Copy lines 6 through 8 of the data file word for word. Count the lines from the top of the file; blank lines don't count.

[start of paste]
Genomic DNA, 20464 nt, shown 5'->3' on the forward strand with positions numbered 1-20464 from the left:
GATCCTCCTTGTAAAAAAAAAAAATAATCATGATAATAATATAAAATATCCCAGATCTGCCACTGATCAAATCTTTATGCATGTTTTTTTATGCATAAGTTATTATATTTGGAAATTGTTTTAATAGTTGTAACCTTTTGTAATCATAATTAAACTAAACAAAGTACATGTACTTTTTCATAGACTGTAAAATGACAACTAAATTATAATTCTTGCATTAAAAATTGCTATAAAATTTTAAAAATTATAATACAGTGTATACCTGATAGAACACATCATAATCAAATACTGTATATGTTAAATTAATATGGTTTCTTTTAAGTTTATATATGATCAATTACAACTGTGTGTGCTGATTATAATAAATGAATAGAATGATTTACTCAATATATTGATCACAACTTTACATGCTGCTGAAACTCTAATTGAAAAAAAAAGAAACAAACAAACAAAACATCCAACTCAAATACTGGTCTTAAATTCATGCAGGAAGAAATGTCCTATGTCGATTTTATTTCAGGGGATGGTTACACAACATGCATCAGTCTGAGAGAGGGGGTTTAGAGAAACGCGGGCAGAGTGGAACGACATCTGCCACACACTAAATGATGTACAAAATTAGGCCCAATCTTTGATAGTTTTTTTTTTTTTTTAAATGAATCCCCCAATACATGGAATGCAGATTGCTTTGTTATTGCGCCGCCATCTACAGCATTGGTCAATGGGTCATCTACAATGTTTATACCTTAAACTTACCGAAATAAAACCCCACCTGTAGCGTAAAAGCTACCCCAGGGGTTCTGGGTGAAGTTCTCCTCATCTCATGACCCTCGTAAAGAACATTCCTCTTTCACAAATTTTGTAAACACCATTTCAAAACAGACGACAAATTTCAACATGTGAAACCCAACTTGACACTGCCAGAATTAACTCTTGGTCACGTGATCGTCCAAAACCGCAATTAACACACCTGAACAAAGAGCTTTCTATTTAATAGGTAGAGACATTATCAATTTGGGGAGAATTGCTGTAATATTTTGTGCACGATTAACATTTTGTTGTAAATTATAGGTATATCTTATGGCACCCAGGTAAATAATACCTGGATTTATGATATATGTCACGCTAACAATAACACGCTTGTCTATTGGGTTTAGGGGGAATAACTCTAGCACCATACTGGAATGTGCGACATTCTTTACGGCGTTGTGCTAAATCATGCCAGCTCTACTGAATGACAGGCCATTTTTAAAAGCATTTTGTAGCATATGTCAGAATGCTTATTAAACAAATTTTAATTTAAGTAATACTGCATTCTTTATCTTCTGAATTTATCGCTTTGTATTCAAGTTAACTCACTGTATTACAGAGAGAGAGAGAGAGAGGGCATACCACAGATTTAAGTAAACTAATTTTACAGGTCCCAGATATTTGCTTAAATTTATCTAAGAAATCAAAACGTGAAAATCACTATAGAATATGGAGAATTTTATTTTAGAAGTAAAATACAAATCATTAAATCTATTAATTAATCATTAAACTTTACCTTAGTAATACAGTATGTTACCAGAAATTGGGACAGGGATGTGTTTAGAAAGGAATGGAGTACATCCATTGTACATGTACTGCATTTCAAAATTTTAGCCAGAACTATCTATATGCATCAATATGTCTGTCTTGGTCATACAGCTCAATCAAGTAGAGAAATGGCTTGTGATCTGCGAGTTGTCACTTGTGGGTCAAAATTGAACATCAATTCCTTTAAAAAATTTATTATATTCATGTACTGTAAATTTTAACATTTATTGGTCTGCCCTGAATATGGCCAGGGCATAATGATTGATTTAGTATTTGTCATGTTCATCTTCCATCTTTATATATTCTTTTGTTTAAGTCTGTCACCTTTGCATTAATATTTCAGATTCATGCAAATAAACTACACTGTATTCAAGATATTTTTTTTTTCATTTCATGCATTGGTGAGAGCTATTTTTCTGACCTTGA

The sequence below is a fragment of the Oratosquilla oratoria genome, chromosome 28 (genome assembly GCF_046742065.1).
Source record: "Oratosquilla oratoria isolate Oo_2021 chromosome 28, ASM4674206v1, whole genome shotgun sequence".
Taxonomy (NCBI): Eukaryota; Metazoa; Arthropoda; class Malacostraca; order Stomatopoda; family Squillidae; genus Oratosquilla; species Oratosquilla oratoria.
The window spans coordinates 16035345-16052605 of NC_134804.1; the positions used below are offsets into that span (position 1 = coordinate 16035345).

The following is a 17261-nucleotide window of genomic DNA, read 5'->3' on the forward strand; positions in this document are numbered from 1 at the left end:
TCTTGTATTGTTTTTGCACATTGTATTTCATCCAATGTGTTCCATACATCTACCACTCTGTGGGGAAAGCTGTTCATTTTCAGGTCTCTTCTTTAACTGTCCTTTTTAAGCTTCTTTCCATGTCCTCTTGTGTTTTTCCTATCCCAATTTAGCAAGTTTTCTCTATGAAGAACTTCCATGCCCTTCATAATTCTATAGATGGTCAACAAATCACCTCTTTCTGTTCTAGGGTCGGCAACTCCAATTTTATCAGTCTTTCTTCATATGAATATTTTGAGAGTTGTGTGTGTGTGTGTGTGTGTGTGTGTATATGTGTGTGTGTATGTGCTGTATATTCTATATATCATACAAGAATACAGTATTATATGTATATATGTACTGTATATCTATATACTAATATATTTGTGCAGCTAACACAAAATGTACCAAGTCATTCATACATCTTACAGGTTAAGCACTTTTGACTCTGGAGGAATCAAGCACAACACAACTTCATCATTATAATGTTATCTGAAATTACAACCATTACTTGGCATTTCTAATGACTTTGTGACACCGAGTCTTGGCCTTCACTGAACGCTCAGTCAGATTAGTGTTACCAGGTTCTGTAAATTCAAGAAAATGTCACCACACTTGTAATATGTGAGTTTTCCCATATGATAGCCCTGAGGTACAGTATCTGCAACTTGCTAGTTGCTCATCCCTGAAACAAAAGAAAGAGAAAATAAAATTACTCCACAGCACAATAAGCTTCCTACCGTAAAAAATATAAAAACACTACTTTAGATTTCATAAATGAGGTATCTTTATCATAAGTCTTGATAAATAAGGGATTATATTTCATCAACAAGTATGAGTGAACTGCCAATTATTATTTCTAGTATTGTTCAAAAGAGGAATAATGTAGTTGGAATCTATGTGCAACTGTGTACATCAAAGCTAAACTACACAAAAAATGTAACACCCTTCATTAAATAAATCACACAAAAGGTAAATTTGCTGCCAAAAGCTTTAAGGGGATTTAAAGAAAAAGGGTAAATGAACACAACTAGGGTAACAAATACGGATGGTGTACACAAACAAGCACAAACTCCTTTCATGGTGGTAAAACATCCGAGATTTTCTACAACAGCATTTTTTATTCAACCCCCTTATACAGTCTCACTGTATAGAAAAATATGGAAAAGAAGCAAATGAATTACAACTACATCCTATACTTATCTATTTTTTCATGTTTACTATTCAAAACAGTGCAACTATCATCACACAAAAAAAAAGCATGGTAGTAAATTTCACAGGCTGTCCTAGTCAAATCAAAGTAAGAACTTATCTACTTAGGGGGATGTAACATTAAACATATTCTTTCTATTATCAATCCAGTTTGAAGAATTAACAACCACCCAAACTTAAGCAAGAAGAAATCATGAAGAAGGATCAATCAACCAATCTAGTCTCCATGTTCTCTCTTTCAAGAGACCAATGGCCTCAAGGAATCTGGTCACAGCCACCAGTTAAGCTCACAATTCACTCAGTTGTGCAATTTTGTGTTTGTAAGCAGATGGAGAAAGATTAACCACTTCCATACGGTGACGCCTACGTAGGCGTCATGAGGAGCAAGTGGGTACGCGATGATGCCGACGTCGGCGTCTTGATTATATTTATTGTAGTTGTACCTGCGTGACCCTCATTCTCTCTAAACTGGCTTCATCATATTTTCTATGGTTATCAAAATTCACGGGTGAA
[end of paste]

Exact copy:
The window spans coordinates 16035345-16052605 of NC_134804.1; the positions used below are offsets into that span (position 1 = coordinate 16035345).

The following is a 17261-nucleotide window of genomic DNA, read 5'->3' on the forward strand; positions in this document are numbered from 1 at the left end:
TCTTGTATTGTTTTTGCACATTGTATTTCATCCAATGTGTTCCATACATCTACCACTCTGTGGGGAAAGCTGTTCATTTTCAGGTCTCTTCTTTAACTGTCCTTTTTAAGCTTCTTTCCATGTCCTCTTGTGTTTTTCCTATCCCAATTTAGCAAGTTTTCTCTATGAAGAACTTCCATGCCCTTCATAATTCTATAGATGGTCAACAAATCACCTCTTTCTGTTCTAGGGTCGGCAACTCCAATTTTATCAGTCTTTCTTCATATGAATATTTTGAGAGTTGTGTGTGTGTGTGTGTGTGTGTGTGTATATGTGTGTGTGTATGTGCTGTATATTCTATATATCATACAAGAATACAGTATTATATGTATATATGTACTGTATATCTATATACTAATATATTTGTGCAGCTAACACAAAATGTACCAAGTCATTCATACATCTTACAGGTTAAGCACTTTTGACTCTGGAGGAATCAAGCACAACACAACTTCATCATTATAATGTTATCTGAAATTACAACCATTACTTGGCATTTCTAATGACTTTGTGACACCGAGTCTTGGCCTTCACTGAACGCTCAGTCAGATTAGTGTTACCAGGTTCTGTAAATTCAAGAAAATGTCACCACACTTGTAATATGTGAGTTTTCCCATATGATAGCCCTGAGGTACAGTATCTGCAACTTGCTAGTTGCTCATCCCTGAAACAAAAGAAAGAGAAAATAAAATTACTCCACAGCACAATAAGCTTCCTACCGTAAAAAATATAAAAACACTACTTTAGATTTCATAAATGAGGTATCTTTATCATAAGTCTTGATAAATAAGGGATTATATTTCATCAACAAGTATGAGTGAACTGCCAATTATTATTTCTAGTATTGTTCAAAAGAGGAATAATGTAGTTGGAATCTATGTGCAACTGTGTACATCAAAGCTAAACTACACAAAAAATGTAACACCCTTCATTAAATAAATCACACAAAAGGTAAATTTGCTGCCAAAAGCTTTAAGGGGATTTAAAGAAAAAGGGTAAATGAACACAACTAGGGTAACAAATACGGATGGTGTACACAAACAAGCACAAACTCCTTTCATGGTGGTAAAACATCCGAGATTTTCTACAACAGCATTTTTTATTCAACCCCCTTATACAGTCTCACTGTATAGAAAAATATGGAAAAGAAGCAAATGAATTACAACTACATCCTATACTTATCTATTTTTTCATGTTTACTATTCAAAACAGTGCAACTATCATCACACAAAAAAAAAGCATGGTAGTAAATTTCACAGGCTGTCCTAGTCAAATCAAAGTAAGAACTTATCTACTTAGGGGGATGTAACATTAAACATATTCTTTCTATTATCAATCCAGTTTGAAGAATTAACAACCACCCAAACTTAAGCAAGAAGAAATCATGAAGAAGGATCAATCAACCAATCTAGTCTCCATGTTCTCTCTTTCAAGAGACCAATGGCCTCAAGGAATCTGGTCACAGCCACCAGTTAAGCTCACAATTCACTCAGTTGTGCAATTTTGTGTTTGTAAGCAGATGGAGAAAGATTAACCACTTCCATACGGTGACGCCTACGTAGGCGTCATGAGGAGCAAGTGGGTACGCGATGATGCCGACGTCGGCGTCTTGATTATATTTATTGTAGTTGTACCTGCGTGACCCTCATTCTCTCTAAACTGGCTTCATCATATTTTCTATGGTTATCAAAATTCACGGGTGAA